Tampa Bay Lightning: The Real Matt Carle Effect

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We talked about in the last slide how one of the most important jobs for a defender is to not turn the puck over. For the Tampa Bay Lightning and Head Coach Jon Cooper’s system, another important aspect of a defenders game is to be able to contribute offensively. Now, that doesn’t always mean getting your name on the score sheet every night, but setting up an offensive opportunity or even getting the puck into the offensive zone is just as important. For Matt Carle, that is one of the underrated skills to his game that many fans just do not appreciate.

In a recent article, I talked about how the Detroit Red Wings and how they have found a possible solution for the ‘Tampa Triplets’. Detroit has a system that allows their defenders and forwards to clamp down on the skillful forwards so they do not have the chance to generate speed in the neutral zone. This leaves the Lightning defense the task of advancing the puck through the neutral zone with the opposition crowding the area heavily.

So far, Lightning blue liners have had trouble advancing the puck through the zone and into the attacking third so an offensive chance can be generated. One player that has done the job well more times than not is Matt Carle. Not only does he get the puck through the neutral zone, but he advances into the attacking zone and holds the puck so that his forwards can find open ice. Next to Victor Hedman, Carle is one of the best on the team in doing this. We have seen it not only against opponents like Detroit, but also against other teams that allow open lanes through the middle of the ice that allow defenseman like Carle to advance uncontested into the offensive zone.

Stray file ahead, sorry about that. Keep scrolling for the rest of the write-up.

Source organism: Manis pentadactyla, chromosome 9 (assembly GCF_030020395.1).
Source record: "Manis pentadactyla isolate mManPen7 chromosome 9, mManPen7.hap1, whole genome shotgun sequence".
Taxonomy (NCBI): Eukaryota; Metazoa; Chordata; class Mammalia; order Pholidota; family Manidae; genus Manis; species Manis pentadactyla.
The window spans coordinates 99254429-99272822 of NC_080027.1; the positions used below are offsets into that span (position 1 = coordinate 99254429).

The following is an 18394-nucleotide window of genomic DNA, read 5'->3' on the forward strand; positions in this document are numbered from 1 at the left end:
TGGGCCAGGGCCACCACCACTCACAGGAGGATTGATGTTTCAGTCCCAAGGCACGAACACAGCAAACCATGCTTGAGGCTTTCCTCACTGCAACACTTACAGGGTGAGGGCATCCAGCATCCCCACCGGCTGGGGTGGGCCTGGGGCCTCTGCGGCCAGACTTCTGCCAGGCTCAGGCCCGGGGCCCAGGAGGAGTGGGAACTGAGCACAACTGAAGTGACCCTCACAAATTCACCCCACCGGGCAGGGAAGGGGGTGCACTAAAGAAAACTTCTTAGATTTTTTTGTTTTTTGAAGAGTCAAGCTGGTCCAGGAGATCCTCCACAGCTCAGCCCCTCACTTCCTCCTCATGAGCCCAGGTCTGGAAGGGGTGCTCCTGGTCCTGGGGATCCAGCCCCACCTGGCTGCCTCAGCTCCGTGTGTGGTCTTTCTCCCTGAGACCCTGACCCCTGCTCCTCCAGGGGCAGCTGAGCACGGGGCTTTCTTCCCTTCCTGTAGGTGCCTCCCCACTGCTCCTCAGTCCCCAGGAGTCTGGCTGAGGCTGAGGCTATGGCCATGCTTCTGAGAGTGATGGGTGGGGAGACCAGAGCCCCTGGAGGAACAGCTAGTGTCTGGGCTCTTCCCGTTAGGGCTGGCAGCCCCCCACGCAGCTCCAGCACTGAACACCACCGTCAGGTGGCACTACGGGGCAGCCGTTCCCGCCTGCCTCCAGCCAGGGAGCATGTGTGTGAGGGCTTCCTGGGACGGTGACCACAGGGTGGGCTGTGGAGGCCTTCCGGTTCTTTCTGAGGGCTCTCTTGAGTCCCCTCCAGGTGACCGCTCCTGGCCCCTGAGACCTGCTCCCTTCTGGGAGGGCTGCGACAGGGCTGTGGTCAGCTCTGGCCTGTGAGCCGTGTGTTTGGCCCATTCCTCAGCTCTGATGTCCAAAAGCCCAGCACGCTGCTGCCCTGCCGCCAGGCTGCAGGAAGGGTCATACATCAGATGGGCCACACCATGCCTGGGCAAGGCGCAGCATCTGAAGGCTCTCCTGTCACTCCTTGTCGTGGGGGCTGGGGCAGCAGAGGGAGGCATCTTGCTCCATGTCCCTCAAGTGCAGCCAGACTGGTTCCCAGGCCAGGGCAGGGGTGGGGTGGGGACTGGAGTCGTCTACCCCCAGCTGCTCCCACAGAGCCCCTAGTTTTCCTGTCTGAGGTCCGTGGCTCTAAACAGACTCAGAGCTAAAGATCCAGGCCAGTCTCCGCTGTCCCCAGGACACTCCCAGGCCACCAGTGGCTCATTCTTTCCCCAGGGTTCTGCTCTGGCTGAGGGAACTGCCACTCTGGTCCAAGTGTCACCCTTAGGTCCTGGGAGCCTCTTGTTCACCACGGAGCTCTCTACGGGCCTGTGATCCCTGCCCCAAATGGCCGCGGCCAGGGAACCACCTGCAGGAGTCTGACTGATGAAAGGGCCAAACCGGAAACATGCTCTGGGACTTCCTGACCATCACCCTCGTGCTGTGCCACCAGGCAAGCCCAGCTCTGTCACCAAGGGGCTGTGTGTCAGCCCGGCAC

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Another aspect of Carle’s game that goes unnoticed is his ability to block shots. Carle ranked second on the team, once again just behind Victor Hedman, in this category last season. If healthy for all 82 games last season, Carle would be in the top 30 in the entire league for this stat with an estimated 142 blocked shots

It may not be the flashy blocks where you see a player like J.T. Brown slide across the top of the circle to negate a potential scoring chance, but it gets the job done. When the Lightning lost Carle during the Eastern Conference Semifinals against the Montreal Canadians, you could tell that Carle’s presence in the lineup was missed.

Along with using his body along the wall better over the last few seasons and improving his outlet passes, Matt Carle does more things for this team and does not get the credit a player like Hedman or Stralman receives. Now, that is not saying that Carle has exactly played up to the $5.75 million dollar salary that he is currently receiving and you would like to see some of the offensive punch that he provided back in his days with the Philadelphia Flyers, but on a team that has the chance to win the Stanley Cup now, Carle is a kep piece on the Lightning blue line.

Next: It's Time To Appreciate Matt Carle Just A Little Bit More